Stop Photoshop auto re-numbering slices…

Hi,

I use Photoshop for web design, and use the slice tool to cut out site layouts for tables.

What’s really annoying me is that if I change the slices slightly, such as make one a little larger, or add an extra slice, Photoshop gives a load of them different file numbers meaning I have to go through the layouts changing a load of values.

Is there a way to force Photoshop to leave the original number, and keep counting? Rather than re-number all the slices?

Many Thanks,
Sam
SamWitneyAsked:
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David BruggeCommented:
Hi Sam!

Since no one else has taken a shot at this, I’ll give it a try.

PhotoShop / ImageReady has two types of slices. User created and auto slices.

The goal of the slice function is to divide up the image into an html table. That means that:
One) all of the image must be sliced in one way or another, and
two) No slice can span across a table boundary. (unless you promote them to user slices and them join them into one slice)

As you have found out, whenever you make adjustments to user slices, PhotoShop and ImageReady fill in the rest with an optimized (as far as the program can see it) html table.

If you have named your slice, PhotoShop and ImageReady will not rename them, but they will continue to renumber the auto slices and create or delete auto slices as needed. You could name your basic slices and move them around as you like, ignoring the auto slices.
When a new auto slice pops up, enlarge a named slice to include the area that the auto slice occupies.
PhotoShop (but not ImageReady) will let you lock slices so that they remain undisturbed.
SamWitneyAuthor Commented:
Cheers - how do I name them?
David BruggeCommented:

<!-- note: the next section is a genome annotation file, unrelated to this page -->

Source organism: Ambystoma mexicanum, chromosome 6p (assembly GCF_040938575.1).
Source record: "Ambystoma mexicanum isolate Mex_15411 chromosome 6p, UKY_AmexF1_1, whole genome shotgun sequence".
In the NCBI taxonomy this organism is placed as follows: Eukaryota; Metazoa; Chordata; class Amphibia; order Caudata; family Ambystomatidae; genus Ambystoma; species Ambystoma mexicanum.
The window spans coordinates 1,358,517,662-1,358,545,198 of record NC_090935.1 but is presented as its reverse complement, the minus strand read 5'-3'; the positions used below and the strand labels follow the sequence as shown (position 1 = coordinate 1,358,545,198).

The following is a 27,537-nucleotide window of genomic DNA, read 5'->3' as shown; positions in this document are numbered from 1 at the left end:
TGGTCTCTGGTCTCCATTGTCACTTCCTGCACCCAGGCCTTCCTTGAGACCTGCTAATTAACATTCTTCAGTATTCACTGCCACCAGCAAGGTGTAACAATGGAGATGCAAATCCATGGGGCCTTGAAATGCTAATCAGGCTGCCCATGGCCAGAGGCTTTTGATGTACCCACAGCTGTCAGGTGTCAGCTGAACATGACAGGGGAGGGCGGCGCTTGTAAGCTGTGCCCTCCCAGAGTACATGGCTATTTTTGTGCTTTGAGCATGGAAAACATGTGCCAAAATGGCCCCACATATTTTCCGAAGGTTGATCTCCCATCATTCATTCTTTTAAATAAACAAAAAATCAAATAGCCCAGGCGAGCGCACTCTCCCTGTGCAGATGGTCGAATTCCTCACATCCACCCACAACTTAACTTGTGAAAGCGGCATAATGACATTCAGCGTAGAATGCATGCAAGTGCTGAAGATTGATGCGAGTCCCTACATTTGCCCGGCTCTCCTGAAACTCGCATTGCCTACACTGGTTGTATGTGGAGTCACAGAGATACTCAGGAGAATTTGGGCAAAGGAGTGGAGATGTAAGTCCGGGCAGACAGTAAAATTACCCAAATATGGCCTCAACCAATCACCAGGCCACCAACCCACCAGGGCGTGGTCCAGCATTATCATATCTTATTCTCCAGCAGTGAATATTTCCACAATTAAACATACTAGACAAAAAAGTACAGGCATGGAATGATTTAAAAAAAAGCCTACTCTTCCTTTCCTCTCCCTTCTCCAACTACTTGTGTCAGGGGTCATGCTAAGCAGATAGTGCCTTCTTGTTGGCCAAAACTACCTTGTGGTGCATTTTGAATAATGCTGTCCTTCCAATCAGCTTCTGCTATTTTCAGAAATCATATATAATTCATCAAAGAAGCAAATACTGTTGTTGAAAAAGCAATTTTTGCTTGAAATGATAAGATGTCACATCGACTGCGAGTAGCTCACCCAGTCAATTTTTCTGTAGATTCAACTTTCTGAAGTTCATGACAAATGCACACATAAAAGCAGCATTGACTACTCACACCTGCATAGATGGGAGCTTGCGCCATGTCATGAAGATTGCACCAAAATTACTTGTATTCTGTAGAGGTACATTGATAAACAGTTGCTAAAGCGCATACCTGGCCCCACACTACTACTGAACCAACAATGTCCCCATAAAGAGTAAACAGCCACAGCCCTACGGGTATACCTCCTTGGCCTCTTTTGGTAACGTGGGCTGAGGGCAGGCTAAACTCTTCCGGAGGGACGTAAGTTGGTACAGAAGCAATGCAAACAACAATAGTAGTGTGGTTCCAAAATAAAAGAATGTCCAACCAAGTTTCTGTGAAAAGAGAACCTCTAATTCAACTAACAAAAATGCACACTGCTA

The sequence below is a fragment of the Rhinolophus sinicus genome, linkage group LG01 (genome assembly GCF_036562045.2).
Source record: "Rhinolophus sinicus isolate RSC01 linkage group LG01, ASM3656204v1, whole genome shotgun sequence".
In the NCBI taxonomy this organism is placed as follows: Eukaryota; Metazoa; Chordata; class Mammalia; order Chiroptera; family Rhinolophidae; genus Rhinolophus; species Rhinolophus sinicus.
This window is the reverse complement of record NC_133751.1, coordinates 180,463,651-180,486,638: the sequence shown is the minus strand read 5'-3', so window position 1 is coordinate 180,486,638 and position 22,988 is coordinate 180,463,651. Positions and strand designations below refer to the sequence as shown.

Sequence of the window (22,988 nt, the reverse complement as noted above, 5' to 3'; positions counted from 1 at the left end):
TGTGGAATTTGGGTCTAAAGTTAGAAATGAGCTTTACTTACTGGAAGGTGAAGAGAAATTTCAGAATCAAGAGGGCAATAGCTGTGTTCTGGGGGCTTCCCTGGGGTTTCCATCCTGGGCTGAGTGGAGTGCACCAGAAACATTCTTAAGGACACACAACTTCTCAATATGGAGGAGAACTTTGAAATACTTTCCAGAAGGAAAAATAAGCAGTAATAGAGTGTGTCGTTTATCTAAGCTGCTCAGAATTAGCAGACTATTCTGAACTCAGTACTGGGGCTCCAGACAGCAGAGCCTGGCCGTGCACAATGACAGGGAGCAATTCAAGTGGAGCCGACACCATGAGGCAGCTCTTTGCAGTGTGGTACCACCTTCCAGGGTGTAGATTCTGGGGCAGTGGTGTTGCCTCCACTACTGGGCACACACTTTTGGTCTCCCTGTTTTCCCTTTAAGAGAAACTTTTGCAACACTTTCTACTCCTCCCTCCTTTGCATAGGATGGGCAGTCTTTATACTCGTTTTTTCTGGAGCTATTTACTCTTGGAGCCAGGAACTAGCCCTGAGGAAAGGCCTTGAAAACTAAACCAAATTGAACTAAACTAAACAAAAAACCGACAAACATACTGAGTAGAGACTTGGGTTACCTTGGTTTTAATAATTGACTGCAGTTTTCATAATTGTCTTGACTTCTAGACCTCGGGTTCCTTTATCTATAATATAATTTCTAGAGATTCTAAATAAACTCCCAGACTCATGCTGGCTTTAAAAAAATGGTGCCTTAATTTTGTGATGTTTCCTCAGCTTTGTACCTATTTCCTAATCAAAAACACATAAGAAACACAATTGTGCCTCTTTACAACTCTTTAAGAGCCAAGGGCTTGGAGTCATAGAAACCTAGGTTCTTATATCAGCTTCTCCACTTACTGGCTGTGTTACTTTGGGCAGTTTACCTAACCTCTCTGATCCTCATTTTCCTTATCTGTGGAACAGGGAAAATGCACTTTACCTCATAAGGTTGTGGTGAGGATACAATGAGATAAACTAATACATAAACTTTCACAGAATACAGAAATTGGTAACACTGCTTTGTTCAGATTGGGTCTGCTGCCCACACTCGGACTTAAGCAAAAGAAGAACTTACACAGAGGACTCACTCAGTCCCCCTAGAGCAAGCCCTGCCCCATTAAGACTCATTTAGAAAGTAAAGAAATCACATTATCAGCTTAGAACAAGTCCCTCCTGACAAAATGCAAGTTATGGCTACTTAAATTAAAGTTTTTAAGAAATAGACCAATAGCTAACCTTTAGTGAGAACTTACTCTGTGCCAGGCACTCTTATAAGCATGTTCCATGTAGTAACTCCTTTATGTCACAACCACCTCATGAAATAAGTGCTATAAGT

sorry for the delay.

In PhotoShop, select the slice with the slice tool, then right click (or cmd-click for Mac) on the slice and choose "Edit Slice Options" and there is a line to change the default name of the slice.

It's easier in ImageReady. Go to the Window pull down box (right next to Help, at the top) and select "slice" and the "optimize" if they are not already selected. This will open the slice info pallet and the optimize pallet. In the slice pallet you can rename the slice, in the optimize pallet, you can set the optimize method.

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SamWitneyAuthor Commented:
Thanks D_Brugge, that helps alot.

I have never used ImageReady, but I am a web designer so should I be using it more?

What does it do as such? I know this is a new question, just a short answer is needed - I will accept the answer above if you don't want to reply etc, just won't close it right away in case it won't let you reply.

Many Thanks
Sam
David BruggeCommented:
I prefer Macromedia's tools for web design, so it will be interesting to see what comes out of the Adobe/Macromedia merger.
That being said, ImageReady is a good tool to transition your PhotoShop content for the web. It allows you to take a PhotoShop design and (using layers) assign rollovers, build remote rollovers,do simple flash animations or make annimated gifs, as well as slicing up your image into tables or if you prefer, CSS style sheets with id#s that assign absolute positions to the sliced images.
Also, I find the save for web command has better previewing options so that I can make a more informed decision before I commit to a optimization method.
SamWitneyAuthor Commented:
ah rite cool.

I do use MM DW 8 for the design/css, just PS CS2 for graphics.

Many Thanks, will give IR a try out.

Regards,
Sam
David BruggeCommented:
me too, but check out ImageReady. It resembles Fireworks in a lot of ways.
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